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  • Writer's picturePAT CARBONE

Orientation Leaders prepare for next wave of Lasers


(L-R) Jacob Lustig, Michael Curran, Nick Fernandes, Hanna Babek, Ella Rivera, Dom Vitorino (Top), Caitlin Orsino, Savannah Teixeira, Mylena Bovo, Kassandra Fisher, Luigi Gentile, Aaliyah lambe-Inkiala (Bottom) are the 2024 Orientation Leaders. Photo courtesy of Caitlin Orsino

For many of us, our first experience on campus is orientation. This orientation allows first-years to get comfortable with their new home away from home and familiarize themselves with the new faces they’ll spend the next four years with. 


Each year, ten orientation leaders (OL) are selected to run the events during the orientation. Orientation Coordinator Kassandra Fisher is part of the selection committee determining the new leaders. “I definitely want to make sure like you’re personable, easy to talk to you,  just because that’s kind of the position we are we’re supposed to be able to seem approachable,” said Fisher. 


Fisher also seeks a “strong willingness to take action” and the ability to step up and balance the workload when selecting new leaders. These leaders undergo training to prepare for three two-day sessions in June, during which incoming first-years stay overnight and meet their new classmates.  


First-year Luigi Gentile is currently training for his first summer as an Orientation Leader. He’ll look to reciprocate the warm welcome he received last summer. “I want to give them that experience that they have the freedom to connect with one another as well connect with me,” says Gentile.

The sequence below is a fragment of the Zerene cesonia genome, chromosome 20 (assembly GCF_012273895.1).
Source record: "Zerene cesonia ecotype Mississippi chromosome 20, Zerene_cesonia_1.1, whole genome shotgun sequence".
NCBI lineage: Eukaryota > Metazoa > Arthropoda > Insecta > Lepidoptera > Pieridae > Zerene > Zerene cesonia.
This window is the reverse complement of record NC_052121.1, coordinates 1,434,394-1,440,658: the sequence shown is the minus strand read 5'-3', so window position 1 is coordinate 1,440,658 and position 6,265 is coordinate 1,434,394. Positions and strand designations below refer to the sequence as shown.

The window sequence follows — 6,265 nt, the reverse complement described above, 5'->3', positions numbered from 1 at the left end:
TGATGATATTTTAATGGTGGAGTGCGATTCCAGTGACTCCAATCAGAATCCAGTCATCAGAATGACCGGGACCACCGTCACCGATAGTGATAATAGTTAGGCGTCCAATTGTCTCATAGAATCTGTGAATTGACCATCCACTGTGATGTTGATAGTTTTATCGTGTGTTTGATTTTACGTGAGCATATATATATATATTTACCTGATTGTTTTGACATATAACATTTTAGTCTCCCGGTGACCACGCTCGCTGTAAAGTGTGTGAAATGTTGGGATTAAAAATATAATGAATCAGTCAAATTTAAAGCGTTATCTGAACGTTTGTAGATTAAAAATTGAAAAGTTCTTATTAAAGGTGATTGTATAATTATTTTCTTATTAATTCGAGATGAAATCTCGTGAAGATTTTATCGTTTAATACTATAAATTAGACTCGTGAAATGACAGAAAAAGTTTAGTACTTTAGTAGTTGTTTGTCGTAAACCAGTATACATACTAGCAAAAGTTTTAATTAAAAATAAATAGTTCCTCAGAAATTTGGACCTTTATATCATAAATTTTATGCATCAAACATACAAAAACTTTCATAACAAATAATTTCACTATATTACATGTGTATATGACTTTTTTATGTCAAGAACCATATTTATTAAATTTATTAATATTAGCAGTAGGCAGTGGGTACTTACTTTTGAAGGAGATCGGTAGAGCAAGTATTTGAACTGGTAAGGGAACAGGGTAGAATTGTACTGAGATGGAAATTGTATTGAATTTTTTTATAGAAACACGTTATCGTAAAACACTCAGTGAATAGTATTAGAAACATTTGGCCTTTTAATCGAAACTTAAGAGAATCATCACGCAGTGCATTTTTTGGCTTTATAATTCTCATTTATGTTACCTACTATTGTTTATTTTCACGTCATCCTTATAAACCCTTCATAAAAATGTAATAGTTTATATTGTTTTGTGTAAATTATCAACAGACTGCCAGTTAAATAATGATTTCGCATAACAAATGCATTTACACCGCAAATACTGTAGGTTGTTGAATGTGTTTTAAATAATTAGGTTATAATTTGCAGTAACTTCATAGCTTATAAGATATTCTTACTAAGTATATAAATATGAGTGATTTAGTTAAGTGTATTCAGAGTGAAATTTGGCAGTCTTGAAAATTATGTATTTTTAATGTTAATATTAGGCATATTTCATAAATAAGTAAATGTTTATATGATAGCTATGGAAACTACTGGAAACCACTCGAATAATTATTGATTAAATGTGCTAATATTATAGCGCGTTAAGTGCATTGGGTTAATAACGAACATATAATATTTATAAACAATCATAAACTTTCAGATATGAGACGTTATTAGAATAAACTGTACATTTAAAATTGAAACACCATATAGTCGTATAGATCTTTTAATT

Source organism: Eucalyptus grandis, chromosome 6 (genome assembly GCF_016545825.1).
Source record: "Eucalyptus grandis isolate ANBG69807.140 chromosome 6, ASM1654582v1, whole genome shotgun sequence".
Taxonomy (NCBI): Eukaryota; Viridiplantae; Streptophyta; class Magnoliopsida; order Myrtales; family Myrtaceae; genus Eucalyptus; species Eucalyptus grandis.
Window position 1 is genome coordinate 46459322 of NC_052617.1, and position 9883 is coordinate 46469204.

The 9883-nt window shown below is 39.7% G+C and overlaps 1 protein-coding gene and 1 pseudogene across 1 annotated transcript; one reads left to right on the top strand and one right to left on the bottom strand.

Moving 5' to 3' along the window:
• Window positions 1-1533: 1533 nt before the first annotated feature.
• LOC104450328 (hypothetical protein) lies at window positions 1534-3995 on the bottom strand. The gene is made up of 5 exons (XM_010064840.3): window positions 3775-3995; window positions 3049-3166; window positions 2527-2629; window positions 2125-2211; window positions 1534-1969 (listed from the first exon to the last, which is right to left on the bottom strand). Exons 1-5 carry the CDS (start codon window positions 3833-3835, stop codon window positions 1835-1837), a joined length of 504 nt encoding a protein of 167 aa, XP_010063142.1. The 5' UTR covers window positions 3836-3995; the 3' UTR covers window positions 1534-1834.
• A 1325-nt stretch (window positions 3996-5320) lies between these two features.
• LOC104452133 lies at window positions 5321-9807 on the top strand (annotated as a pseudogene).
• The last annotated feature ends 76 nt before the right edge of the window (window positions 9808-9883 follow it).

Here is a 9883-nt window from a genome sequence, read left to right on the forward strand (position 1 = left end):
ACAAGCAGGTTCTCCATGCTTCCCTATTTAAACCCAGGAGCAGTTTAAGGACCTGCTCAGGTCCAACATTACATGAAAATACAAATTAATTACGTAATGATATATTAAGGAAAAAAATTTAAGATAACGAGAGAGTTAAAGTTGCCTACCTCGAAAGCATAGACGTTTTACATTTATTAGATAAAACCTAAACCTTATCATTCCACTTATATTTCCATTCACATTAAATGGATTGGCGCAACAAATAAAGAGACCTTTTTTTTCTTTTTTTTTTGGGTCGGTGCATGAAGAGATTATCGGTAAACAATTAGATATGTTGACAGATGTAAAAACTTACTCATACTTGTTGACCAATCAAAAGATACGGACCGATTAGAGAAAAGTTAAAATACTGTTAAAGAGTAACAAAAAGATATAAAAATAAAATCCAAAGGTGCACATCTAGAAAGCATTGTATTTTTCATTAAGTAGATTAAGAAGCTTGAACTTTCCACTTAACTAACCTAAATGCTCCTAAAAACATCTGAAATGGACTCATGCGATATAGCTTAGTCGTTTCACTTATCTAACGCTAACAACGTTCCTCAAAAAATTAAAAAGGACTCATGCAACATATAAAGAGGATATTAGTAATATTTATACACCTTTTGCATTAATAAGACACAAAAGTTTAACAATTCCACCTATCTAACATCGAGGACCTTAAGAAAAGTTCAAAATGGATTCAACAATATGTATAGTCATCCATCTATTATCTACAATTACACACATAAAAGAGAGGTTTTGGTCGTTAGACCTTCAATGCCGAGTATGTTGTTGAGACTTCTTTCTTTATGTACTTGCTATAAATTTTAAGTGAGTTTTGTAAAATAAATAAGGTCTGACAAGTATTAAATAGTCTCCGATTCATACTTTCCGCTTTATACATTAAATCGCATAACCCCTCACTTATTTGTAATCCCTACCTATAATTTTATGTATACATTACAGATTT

Gentile was one of ten to be selected for this years OLs after making it through the application and selection process. “You had to fill out an application talking about what you do, what extracurriculars, and just what makes you a good, I guess prospect to be an orientation leader… They had also in person interviews.” said Gentile. He also feels that being an OL one summer after his orientation gives him an advantage in connecting with the incoming first-years.


After their first training session, Gentile and his fellow OLs have started learning about the ins and outs of what takes place during orientations. According to Fisher, the first day sees the students participating in icebreakers and learning about their academics, Title IX, and financial aid. Students are given plenty of free time to spend with their peers, with regular group check-in times with their leaders.


Though every student is taught the basics of their new school, Fisher aims to make each year different and find areas they can improve. “Each time, it’s looked a little bit different because we try to reprogram it, just so every students getting a new experience,” said Fisher. 


Fisher stresses that these improvements are necessary due to the importance that orientation has on the students’ perspective of their new school. “It kind of sets that attitude for coming in meeting people or feeling comfortable the first time you’re on campus,” said Fisher. “It’s kind of the idea of reassuring that you chose the right school or that you are going to choose the right school and that this is a good fit for you.”


OLs are aware of the transition from high school to college life and the toll it can take on someone. One of their other main goals during orientation is to educate students about the resources they have available to them to make the transition as smooth as possible.


"It’s going to be okay. And there is support here, especially with all the resources on campus,” said Fisher.


OLs will begin the bulk of their training when they move back to campus on June 3. The three overnight sessions will take place on June 17-18, June 20-21, and June 24-25.


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